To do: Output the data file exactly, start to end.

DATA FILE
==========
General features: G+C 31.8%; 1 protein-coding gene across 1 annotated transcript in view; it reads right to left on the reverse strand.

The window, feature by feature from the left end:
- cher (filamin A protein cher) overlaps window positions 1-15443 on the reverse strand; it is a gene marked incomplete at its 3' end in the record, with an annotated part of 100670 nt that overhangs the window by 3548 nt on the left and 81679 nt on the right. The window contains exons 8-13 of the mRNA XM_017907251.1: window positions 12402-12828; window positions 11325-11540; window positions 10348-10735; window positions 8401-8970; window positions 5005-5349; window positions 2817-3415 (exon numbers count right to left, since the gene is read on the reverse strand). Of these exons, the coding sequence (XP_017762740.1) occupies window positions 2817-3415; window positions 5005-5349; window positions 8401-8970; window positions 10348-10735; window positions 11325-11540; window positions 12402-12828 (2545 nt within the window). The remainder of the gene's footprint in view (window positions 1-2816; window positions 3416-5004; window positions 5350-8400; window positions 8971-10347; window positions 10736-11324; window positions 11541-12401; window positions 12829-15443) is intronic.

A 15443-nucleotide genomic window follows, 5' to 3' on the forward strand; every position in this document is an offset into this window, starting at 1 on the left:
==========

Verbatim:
General features: G+C 31.8%; 1 protein-coding gene across 1 annotated transcript in view; it reads right to left on the reverse strand.

The window, feature by feature from the left end:
- cher (filamin A protein cher) overlaps window positions 1-15443 on the reverse strand; it is a gene marked incomplete at its 3' end in the record, with an annotated part of 100670 nt that overhangs the window by 3548 nt on the left and 81679 nt on the right. The window contains exons 8-13 of the mRNA XM_017907251.1: window positions 12402-12828; window positions 11325-11540; window positions 10348-10735; window positions 8401-8970; window positions 5005-5349; window positions 2817-3415 (exon numbers count right to left, since the gene is read on the reverse strand). Of these exons, the coding sequence (XP_017762740.1) occupies window positions 2817-3415; window positions 5005-5349; window positions 8401-8970; window positions 10348-10735; window positions 11325-11540; window positions 12402-12828 (2545 nt within the window). The remainder of the gene's footprint in view (window positions 1-2816; window positions 3416-5004; window positions 5350-8400; window positions 8971-10347; window positions 10736-11324; window positions 11541-12401; window positions 12829-15443) is intronic.

A 15443-nucleotide genomic window follows, 5' to 3' on the forward strand; every position in this document is an offset into this window, starting at 1 on the left: